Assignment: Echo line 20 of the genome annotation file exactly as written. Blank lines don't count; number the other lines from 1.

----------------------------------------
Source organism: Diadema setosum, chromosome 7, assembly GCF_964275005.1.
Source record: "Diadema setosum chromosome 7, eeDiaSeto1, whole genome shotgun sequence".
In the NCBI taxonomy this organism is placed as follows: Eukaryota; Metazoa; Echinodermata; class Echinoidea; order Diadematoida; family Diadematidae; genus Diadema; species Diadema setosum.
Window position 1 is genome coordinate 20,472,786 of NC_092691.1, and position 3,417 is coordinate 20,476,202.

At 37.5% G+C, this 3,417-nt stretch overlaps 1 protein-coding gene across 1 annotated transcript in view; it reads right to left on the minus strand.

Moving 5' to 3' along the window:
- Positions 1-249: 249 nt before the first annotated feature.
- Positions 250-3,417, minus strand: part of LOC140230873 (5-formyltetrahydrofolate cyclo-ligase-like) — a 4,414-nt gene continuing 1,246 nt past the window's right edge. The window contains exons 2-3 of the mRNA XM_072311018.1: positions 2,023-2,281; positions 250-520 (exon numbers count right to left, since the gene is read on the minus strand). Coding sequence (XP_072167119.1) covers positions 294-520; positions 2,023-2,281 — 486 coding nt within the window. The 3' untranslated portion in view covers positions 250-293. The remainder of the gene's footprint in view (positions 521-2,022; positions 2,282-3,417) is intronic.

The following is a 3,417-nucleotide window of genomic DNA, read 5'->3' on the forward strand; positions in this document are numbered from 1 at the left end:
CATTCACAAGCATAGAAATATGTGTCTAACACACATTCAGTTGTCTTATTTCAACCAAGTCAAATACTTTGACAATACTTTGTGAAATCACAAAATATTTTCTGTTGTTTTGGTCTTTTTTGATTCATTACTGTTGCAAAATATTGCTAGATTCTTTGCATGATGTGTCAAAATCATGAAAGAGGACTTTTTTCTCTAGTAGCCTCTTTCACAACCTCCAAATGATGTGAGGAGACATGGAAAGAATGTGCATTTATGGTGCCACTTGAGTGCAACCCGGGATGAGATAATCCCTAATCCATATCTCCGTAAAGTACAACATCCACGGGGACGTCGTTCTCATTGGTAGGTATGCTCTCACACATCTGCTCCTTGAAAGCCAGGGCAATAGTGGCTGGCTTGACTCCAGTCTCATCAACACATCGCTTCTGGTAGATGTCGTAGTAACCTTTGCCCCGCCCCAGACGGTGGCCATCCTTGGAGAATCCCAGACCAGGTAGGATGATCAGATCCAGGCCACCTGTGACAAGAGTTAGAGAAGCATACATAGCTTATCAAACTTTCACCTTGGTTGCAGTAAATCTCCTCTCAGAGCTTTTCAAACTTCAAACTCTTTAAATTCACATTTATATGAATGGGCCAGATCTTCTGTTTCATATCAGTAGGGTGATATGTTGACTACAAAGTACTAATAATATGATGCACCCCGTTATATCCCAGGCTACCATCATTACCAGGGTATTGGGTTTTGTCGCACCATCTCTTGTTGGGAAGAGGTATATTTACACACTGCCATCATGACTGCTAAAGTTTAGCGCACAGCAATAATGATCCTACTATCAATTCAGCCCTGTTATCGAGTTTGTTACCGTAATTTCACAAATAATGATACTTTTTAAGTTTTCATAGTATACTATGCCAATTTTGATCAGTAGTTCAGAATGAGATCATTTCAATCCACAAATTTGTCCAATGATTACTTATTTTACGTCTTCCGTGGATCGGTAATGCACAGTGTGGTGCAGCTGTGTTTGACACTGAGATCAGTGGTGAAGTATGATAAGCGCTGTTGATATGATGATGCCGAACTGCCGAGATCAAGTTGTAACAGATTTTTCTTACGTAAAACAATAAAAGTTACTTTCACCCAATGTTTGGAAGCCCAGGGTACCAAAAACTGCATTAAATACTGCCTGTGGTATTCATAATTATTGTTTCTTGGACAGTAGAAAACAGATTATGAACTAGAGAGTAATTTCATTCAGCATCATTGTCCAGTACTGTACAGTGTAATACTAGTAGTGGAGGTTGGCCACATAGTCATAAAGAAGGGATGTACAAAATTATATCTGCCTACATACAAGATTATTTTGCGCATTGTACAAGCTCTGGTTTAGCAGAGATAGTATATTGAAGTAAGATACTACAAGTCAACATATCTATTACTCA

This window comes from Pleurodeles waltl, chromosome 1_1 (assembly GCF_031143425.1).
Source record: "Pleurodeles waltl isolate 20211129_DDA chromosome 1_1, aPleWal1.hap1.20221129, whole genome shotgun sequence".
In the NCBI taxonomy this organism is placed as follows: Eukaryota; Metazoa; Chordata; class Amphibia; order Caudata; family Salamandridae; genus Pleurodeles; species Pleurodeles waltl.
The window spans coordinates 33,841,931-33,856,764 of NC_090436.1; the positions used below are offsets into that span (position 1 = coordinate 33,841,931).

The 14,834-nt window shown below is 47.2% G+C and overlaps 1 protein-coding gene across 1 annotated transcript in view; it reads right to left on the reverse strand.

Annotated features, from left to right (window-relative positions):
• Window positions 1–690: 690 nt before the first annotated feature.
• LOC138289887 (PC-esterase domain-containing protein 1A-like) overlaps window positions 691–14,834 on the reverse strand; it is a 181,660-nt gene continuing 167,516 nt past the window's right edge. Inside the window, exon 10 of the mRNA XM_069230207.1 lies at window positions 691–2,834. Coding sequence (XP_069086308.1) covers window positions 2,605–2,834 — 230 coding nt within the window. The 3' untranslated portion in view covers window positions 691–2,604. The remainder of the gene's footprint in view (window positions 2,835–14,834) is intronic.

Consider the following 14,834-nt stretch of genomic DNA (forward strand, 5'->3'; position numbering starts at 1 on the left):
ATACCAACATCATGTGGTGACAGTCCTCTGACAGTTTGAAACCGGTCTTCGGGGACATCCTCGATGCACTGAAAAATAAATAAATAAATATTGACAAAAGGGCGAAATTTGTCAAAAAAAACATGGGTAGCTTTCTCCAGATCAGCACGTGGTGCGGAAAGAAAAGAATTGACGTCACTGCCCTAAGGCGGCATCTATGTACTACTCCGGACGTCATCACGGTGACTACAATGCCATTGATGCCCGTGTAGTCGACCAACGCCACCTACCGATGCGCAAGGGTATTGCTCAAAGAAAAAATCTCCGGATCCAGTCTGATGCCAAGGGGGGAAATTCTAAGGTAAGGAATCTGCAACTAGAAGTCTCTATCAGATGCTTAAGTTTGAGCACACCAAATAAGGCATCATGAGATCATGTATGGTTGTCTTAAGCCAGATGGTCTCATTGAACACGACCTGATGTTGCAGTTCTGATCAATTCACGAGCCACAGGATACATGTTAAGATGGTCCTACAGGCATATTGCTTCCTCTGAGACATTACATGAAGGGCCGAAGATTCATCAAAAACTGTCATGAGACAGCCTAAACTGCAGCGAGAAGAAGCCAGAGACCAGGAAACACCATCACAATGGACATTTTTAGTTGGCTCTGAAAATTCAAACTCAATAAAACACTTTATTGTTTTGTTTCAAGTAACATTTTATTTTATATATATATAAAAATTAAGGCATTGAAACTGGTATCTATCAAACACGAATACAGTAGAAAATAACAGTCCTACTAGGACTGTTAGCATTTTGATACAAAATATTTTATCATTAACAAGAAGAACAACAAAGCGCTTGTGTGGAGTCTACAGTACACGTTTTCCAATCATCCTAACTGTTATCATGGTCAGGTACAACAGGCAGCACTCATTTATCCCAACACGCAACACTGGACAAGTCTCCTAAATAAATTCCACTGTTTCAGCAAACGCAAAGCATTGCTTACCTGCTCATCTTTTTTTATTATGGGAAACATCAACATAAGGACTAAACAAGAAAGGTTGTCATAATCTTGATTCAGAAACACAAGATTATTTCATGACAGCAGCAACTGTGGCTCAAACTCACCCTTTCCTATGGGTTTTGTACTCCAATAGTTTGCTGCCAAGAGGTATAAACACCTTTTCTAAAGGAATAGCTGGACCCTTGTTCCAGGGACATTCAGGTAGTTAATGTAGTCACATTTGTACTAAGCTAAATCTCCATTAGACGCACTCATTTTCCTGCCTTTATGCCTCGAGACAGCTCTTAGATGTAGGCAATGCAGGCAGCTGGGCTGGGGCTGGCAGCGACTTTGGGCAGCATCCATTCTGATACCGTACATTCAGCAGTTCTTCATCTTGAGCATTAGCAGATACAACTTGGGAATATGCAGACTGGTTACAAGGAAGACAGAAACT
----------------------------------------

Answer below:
ATACCAACATCATGTGGTGACAGTCCTCTGACAGTTTGAAACCGGTCTTCGGGGACATCCTCGATGCACTGAAAAATAAATAAATAAATATTGACAAAAGGGCGAAATTTGTCAAAAAAAACATGGGTAGCTTTCTCCAGATCAGCACGTGGTGCGGAAAGAAAAGAATTGACGTCACTGCCCTAAGGCGGCATCTATGTACTACTCCGGACGTCATCACGGTGACTACAATGCCATTGATGCCCGTGTAGTCGACCAACGCCACCTACCGATGCGCAAGGGTATTGCTCAAAGAAAAAATCTCCGGATCCAGTCTGATGCCAAGGGGGGAAATTCTAAGGTAAGGAATCTGCAACTAGAAGTCTCTATCAGATGCTTAAGTTTGAGCACACCAAATAAGGCATCATGAGATCATGTATGGTTGTCTTAAGCCAGATGGTCTCATTGAACACGACCTGATGTTGCAGTTCTGATCAATTCACGAGCCACAGGATACATGTTAAGATGGTCCTACAGGCATATTGCTTCCTCTGAGACATTACATGAAGGGCCGAAGATTCATCAAAAACTGTCATGAGACAGCCTAAACTGCAGCGAGAAGAAGCCAGAGACCAGGAAACACCATCACAATGGACATTTTTAGTTGGCTCTGAAAATTCAAACTCAATAAAACACTTTATTGTTTTGTTTCAAGTAACATTTTATTTTATATATATATAAAAATTAAGGCATTGAAACTGGTATCTATCAAACACGAATACAGTAGAAAATAACAGTCCTACTAGGACTGTTAGCATTTTGATACAAAATATTTTATCATTAACAAGAAGAACAACAAAGCGCTTGTGTGGAGTCTACAGTACACGTTTTCCAATCATCCTAACTGTTATCATGGTCAGGTACAACAGGCAGCACTCATTTATCCCAACACGCAACACTGGACAAGTCTCCTAAATAAATTCCACTGTTTCAGCAAACGCAAAGCATTGCTTACCTGCTCATCTTTTTTTATTATGGGAAACATCAACATAAGGACTAAACAAGAAAGGTTGTCATAATCTTGATTCAGAAACACAAGATTATTTCATGACAGCAGCAACTGTGGCTCAAACTCACCCTTTCCTATGGGTTTTGTACTCCAATAGTTTGCTGCCAAGAGGTATAAACACCTTTTCTAAAGGAATAGCTGGACCCTTGTTCCAGGGACATTCAGGTAGTTAATGTAGTCACATTTGTACTAAGCTAAATCTCCATTAGACGCACTCATTTTCCTGCCTTTATGCCTCGAGACAGCTCTTAGATGTAGGCAATGCAGGCAGCTGGGCTGGGGCTGGCAGCGACTTTGGGCAGCATCCATTCTGATACCGTACATTCAGCAGTTCTTCATCTTGAGCATTAGCAGATACAACTTGGGAATATGCAGACTGGTTACAAGGAAGACAGAAACT